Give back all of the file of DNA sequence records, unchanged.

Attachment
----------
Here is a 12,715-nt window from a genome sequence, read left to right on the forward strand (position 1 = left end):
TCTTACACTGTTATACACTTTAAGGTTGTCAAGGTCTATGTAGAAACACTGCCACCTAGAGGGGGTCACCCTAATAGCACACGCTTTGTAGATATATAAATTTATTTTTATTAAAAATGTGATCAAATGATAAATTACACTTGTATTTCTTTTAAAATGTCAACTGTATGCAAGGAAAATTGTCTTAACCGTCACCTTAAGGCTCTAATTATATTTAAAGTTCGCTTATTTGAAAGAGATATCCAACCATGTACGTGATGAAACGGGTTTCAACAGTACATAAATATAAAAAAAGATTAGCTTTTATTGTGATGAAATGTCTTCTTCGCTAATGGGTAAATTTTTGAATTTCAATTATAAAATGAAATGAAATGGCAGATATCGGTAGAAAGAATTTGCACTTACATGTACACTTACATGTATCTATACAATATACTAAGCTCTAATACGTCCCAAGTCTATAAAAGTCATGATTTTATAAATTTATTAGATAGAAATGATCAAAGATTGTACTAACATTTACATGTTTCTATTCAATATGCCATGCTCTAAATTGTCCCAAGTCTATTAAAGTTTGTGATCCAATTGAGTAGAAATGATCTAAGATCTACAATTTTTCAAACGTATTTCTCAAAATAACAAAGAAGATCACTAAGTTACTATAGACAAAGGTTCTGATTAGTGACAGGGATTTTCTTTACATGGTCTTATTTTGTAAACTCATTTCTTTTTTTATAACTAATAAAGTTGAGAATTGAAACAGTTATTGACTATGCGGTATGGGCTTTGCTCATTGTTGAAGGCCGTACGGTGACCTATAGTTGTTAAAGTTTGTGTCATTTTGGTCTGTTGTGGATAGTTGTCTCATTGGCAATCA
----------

Here is a 12,715-nt window from a genome sequence, read left to right on the forward strand (position 1 = left end):
TCTTACACTGTTATACACTTTAAGGTTGTCAAGGTCTATGTAGAAACACTGCCACCTAGAGGGGGTCACCCTAATAGCACACGCTTTGTAGATATATAAATTTATTTTTATTAAAAATGTGATCAAATGATAAATTACACTTGTATTTCTTTTAAAATGTCAACTGTATGCAAGGAAAATTGTCTTAACCGTCACCTTAAGGCTCTAATTATATTTAAAGTTCGCTTATTTGAAAGAGATATCCAACCATGTACGTGATGAAACGGGTTTCAACAGTACATAAATATAAAAAAAGATTAGCTTTTATTGTGATGAAATGTCTTCTTCGCTAATGGGTAAATTTTTGAATTTCAATTATAAAATGAAATGAAATGGCAGATATCGGTAGAAAGAATTTGCACTTACATGTACACTTACATGTATCTATACAATATACTAAGCTCTAATACGTCCCAAGTCTATAAAAGTCATGATTTTATAAATTTATTAGATAGAAATGATCAAAGATTGTACTAACATTTACATGTTTCTATTCAATATGCCATGCTCTAAATTGTCCCAAGTCTATTAAAGTTTGTGATCCAATTGAGTAGAAATGATCTAAGATCTACAATTTTTCAAACGTATTTCTCAAAATAACAAAGAAGATCACTAAGTTACTATAGACAAAGGTTCTGATTAGTGACAGGGATTTTCTTTACATGGTCTTATTTTGTAAACTCATTTCTTTTTTTATAACTAATAAAGTTGAGAATTGAAACAGTTATTGACTATGCGGTATGGGCTTTGCTCATTGTTGAAGGCCGTACGGTGACCTATAGTTGTTAAAGTTTGTGTCATTTTGGTCTGTTGTGGATAGTTGTCTCATTGGCAATCA